The applicant is a young man named Glenn Robinson. He is 21 years old and understandably nervous, this being his first job interview. He wears a new suit and new shirt and new tie and new shoes that squeaked when he walked into the personnel director's office. Did the personnel director notice? Robinson hoped not.
He sits on the uncomfortable edge of an uncomfortable chair. He is a big man, 6'7", 240 pounds. The application he filled out in the lobby is in the personnel director's hands. Robinson hopes he wrote down the proper answers. He would like this job with the Milwaukee Bucks of the NBA.
"Now it says here, Mr. Robinson, that you have two years experience with a chicken company," the personnel director says.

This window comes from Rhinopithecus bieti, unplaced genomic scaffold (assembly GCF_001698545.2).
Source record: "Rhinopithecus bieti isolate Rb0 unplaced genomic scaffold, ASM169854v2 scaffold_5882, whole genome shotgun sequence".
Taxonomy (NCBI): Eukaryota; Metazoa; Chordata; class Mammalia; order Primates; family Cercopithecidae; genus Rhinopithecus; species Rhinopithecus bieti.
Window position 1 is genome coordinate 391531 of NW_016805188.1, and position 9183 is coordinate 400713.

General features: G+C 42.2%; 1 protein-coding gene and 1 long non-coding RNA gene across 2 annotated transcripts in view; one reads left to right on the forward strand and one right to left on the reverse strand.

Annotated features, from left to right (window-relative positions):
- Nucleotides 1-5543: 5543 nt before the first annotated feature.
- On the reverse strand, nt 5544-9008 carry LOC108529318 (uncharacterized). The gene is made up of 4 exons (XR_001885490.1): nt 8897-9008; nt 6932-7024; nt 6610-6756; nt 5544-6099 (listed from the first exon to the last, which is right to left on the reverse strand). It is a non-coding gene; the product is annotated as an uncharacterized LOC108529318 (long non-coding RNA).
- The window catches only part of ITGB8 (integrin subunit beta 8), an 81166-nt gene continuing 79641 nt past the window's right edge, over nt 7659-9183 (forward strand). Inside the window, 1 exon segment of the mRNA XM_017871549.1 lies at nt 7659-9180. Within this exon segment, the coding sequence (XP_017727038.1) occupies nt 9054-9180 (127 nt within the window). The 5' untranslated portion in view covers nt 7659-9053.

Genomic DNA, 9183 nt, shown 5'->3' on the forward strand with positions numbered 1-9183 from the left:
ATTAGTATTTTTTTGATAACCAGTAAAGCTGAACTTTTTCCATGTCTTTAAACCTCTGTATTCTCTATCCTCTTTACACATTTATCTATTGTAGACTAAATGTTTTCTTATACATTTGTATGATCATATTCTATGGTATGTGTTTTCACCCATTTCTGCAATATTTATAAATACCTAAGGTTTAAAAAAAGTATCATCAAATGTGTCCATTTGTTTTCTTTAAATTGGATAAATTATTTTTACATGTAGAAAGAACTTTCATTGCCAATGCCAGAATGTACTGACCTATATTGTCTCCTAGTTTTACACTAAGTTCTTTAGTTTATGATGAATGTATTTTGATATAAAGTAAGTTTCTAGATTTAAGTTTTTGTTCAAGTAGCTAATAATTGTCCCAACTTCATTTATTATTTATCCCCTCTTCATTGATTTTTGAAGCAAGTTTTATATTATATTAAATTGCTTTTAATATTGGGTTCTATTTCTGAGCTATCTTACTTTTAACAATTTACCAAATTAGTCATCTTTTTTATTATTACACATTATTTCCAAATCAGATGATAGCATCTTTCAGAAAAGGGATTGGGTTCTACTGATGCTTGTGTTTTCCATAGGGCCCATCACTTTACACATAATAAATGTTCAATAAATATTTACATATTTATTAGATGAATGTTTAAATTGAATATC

"Chicken company?" Robinson asks, confused.
"Perdue. Isn't that a famous chicken company?"
"No, that's Purdue with a u. Excuse my handwriting. I went three years to Purdue University. I played college basketball two years and was the national player of the year last year. At Purdue."
" Purdue. Right."
Robinson has been briefed on what to expect at the interview by friends who have also come out of school to enter the brutal job market of the 1990s. None of them has been very successful. Magna cum laude graduates are working as ushers at movie theaters. Phi Beta Kappas have settled for jobs in the exciting field of telephone sales. He has friends who haven't even been able to find a job. who are back home living with their parents, trying to decide if going to graduate school is a necessary step. Even so, he is optimistic.
"Now, you're applying for a position as power forward, Mr. Robinson," the personnel director says. "Is that correct?"
"Power forward. Yes."